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   RE: URI's in namespaces

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  • From: "Didier PH Martin" <martind@netfolder.com>
  • To: "Philip Nye" <philipnye@freenet.co.uk>,"Paul Prescod" <paul@prescod.net>,"XML Developers' List" <xml-dev@ic.ac.uk>
  • Date: Thu, 25 Nov 1999 12:31:29 -0500


Paul Prescod wrote:
> "Jeffrey E. Sussna" wrote:
> > ... Why
> > not just make namespace targets ordinary XML names?
> The reason we traditionally manage our URI namespace is because we want
> to manage the description of retrievable resources. Therefore, if we USE
> our pre-existing URI infrastructures then we will always come up with
> URIs that look suspiciously (and confusingly) like URLs. They will
> always be based on domain names and we know that domain names change
> hands.
> If we DO NOT use these infrastructures, then we can come up with more
> persistent, less confusing namespaces, but then we've lost the whole
> benefit of using URIs! For instance, there is no reason that we should
> use http://www.w3.org/1999/XSL/Transform instead of the less confusing
> www.w3.org.1999.xsl.transform since neither one really follows the W3Cs
> website structure ANYHOW.

Philip wrote:
>Further to this argument - managing URIs within a domain is largely self
>enforcing when the URI resolves directly or indirectly to a concrete
>resource - management is done implicitly. When the requirement is simply
>to reserve a worldwide unique name, enforcing the mechanism is an
>explicit management task - because of this the infrastructure may well
>not exist at all and is certainly open to errors and abuses.

Didier says:
So, in fact, the major problem is the usage of the <protocol> part of the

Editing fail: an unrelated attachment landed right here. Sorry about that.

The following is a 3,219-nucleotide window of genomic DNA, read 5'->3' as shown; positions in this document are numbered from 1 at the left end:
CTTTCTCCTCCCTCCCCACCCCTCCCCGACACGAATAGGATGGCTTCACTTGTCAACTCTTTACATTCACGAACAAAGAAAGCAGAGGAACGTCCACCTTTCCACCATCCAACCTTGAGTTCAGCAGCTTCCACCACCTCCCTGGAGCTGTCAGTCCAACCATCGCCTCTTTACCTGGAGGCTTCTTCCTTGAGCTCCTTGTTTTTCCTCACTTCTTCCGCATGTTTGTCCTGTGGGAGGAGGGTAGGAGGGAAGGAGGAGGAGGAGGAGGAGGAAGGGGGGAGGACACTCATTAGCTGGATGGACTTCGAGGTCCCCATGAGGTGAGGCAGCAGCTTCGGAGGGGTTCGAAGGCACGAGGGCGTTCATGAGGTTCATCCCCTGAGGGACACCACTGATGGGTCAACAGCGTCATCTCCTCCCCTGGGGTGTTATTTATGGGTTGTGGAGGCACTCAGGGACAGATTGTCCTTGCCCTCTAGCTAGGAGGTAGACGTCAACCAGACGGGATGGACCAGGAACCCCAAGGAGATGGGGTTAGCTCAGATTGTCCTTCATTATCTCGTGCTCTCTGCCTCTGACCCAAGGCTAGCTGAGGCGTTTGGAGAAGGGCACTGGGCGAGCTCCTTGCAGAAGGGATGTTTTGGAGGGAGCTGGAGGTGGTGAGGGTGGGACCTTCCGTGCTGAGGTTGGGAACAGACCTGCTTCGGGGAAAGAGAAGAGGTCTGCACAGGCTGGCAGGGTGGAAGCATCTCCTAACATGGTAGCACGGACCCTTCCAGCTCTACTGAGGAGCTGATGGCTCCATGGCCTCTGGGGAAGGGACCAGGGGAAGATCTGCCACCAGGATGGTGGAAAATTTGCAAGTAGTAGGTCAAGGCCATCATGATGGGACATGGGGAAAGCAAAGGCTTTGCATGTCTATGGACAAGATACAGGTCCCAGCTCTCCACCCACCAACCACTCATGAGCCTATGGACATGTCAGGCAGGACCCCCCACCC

URL. It implicitly convey the information that the HTTP protocol will be use
to resolve this URL. If nothing is located at this URL the only information
returned through the HTTP protocol is an HTTP error. However, if you resolve
the following URL:  http://www.w3.org/1999/XSL/Transform here is what you

<W3C logo here>
This is an XML namespace defined in the XSL Transformations (XSLT) Version
1.0 specification.

See also:

The Extensible Markup Language (XML) 1.0
Namespaces in XML



So, in the case of W3C the xsl name space URI points to a document. This
document contains several links:
a) a link to the xsl recommendation which further define the xsl name space
b) a link to the XML 1.0 recommendation
c) a link to the name space recommendation

If all name space URIs would point to as much info as this, this would be
marvelous. I guess that the next step would be to have a recommendation as
to what kind of document is found at the other end of a name space URI. For
example an XML document which would include links to information sufficient
to understand this name space
a) Document for both human consumption and machine consumption
b) links to recommendations on which this name space is built

Hummm, this start to resemble a _real_ semantic Web ;-)

Didier PH Martin

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